Peirce’s ‘Entanglement’ with the Principles of Excluded Middle and Contradiction

Abstract
Charles Peirce claimed that "anything is general in so far as the principle of excluded middle does not apply to it and is vague in so far as the principle of contradiction does not apply to it." This seems to imply that general propositions are neither true nor false and that vague propositions are both true and false. But this is not the case. I argue that Peirce's claim was intended to underscore relatively simple facts about quantification and negation, and that it implies neither that general propositions are neither true nor false nor that vague propositions are both true and false.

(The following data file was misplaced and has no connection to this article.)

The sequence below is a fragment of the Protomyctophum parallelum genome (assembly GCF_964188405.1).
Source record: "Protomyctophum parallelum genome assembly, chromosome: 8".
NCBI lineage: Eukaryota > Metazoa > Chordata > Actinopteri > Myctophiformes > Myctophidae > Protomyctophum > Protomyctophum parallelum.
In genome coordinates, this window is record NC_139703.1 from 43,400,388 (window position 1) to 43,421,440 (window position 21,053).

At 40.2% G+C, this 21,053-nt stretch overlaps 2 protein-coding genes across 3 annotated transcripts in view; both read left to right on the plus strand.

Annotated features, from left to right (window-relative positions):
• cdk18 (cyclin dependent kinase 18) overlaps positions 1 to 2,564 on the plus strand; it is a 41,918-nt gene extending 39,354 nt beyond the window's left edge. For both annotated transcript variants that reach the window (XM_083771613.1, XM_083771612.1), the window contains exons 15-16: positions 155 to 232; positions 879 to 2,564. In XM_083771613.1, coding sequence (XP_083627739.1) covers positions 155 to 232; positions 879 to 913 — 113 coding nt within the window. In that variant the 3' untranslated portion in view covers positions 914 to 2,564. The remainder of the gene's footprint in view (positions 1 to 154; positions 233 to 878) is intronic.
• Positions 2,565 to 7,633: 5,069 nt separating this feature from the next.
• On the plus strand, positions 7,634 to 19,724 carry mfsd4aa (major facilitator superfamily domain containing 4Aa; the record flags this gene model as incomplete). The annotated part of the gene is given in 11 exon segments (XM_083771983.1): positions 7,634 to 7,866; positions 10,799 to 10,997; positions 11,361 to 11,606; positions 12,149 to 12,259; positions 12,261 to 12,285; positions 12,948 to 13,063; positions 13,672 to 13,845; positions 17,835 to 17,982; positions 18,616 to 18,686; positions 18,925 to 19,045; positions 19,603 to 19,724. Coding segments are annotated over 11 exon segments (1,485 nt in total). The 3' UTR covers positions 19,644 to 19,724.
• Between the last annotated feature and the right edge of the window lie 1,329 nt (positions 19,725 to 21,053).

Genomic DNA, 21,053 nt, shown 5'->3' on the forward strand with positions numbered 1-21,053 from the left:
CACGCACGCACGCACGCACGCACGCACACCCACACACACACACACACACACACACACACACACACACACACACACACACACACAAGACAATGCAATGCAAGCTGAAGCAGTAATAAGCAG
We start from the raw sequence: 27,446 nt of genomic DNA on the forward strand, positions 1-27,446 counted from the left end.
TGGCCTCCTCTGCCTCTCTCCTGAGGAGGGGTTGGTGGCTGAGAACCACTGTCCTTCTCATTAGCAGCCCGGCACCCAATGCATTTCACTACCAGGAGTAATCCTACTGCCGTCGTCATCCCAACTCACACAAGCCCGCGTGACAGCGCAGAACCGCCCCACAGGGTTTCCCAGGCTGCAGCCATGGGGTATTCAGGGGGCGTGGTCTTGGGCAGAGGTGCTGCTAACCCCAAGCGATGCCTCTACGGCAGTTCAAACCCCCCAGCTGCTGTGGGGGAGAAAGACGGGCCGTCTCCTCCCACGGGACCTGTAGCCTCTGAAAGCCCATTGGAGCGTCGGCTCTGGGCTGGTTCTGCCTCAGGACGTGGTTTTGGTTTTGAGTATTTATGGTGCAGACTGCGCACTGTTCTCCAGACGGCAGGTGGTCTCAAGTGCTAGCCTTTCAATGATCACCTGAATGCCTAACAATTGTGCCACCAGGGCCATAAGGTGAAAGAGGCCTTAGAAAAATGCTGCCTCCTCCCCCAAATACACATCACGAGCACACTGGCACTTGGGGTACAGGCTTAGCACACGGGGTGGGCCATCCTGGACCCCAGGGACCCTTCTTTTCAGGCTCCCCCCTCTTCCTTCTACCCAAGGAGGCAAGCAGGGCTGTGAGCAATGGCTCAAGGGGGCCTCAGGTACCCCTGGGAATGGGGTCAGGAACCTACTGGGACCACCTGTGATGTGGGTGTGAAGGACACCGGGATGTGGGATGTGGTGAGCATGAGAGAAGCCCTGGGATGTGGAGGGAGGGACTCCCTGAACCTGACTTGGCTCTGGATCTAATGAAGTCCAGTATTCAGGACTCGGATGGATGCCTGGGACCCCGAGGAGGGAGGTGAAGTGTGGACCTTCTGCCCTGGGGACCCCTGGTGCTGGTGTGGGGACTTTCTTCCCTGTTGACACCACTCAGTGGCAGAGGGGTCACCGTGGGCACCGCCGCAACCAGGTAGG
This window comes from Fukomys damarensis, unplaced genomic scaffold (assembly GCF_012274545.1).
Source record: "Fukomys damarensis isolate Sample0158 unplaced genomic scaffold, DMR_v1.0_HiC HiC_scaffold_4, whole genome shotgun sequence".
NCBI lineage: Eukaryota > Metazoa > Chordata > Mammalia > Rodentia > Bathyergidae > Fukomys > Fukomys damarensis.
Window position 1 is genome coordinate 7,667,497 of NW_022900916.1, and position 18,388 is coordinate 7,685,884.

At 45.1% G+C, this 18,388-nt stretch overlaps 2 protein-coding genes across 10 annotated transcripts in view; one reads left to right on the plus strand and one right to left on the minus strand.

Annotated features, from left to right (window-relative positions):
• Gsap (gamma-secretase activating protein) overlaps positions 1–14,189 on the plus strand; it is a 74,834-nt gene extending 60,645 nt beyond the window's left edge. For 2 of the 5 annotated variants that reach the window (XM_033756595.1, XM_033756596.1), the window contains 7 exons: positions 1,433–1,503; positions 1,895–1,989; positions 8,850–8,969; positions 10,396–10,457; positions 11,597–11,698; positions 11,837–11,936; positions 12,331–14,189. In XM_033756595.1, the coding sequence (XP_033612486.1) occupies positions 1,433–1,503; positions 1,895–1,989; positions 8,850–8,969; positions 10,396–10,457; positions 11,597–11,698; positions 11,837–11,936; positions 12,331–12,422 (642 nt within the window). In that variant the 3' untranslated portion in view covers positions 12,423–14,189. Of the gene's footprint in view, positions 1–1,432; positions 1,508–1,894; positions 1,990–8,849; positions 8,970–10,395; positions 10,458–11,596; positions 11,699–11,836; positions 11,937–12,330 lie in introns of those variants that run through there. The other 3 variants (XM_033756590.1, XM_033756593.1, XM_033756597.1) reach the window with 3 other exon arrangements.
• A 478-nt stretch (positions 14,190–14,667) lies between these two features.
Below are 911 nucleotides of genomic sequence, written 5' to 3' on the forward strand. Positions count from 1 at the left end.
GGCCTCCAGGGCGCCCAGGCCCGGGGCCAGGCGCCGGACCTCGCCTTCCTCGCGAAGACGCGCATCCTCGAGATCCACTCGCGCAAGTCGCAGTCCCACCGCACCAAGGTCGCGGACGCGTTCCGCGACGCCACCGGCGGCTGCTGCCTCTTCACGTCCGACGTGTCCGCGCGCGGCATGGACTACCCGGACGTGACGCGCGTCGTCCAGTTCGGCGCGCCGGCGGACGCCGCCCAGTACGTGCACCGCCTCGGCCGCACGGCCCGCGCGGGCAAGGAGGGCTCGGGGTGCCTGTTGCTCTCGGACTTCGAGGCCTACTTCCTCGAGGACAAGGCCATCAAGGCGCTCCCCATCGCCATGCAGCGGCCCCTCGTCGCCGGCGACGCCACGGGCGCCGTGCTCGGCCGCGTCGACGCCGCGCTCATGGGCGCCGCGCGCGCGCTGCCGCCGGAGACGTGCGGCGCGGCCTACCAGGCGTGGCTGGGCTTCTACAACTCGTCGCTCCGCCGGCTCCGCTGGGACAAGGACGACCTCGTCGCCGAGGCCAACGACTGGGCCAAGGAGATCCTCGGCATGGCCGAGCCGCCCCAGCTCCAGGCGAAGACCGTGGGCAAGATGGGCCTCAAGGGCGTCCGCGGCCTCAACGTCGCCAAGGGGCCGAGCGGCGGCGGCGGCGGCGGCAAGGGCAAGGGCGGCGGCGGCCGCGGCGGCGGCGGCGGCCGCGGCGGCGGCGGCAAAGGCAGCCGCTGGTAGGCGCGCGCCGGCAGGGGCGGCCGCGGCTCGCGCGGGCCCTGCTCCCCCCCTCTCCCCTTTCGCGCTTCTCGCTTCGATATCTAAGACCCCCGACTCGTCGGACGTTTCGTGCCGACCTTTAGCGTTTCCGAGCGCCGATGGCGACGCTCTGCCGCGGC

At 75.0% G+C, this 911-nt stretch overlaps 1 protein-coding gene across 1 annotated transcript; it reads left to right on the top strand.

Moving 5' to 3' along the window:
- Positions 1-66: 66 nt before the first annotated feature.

Keywords Peirce  excluded middle  contradiction  vagueness
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Robert Lane (1999). Peirce’s Triadic Logic Revisited. Transactions of the Charles S. Peirce Society 35 (2):284 - 311.
Hugh S. Chandler (1967). Excluded Middle. Journal of Philosophy 64 (24):807-814.
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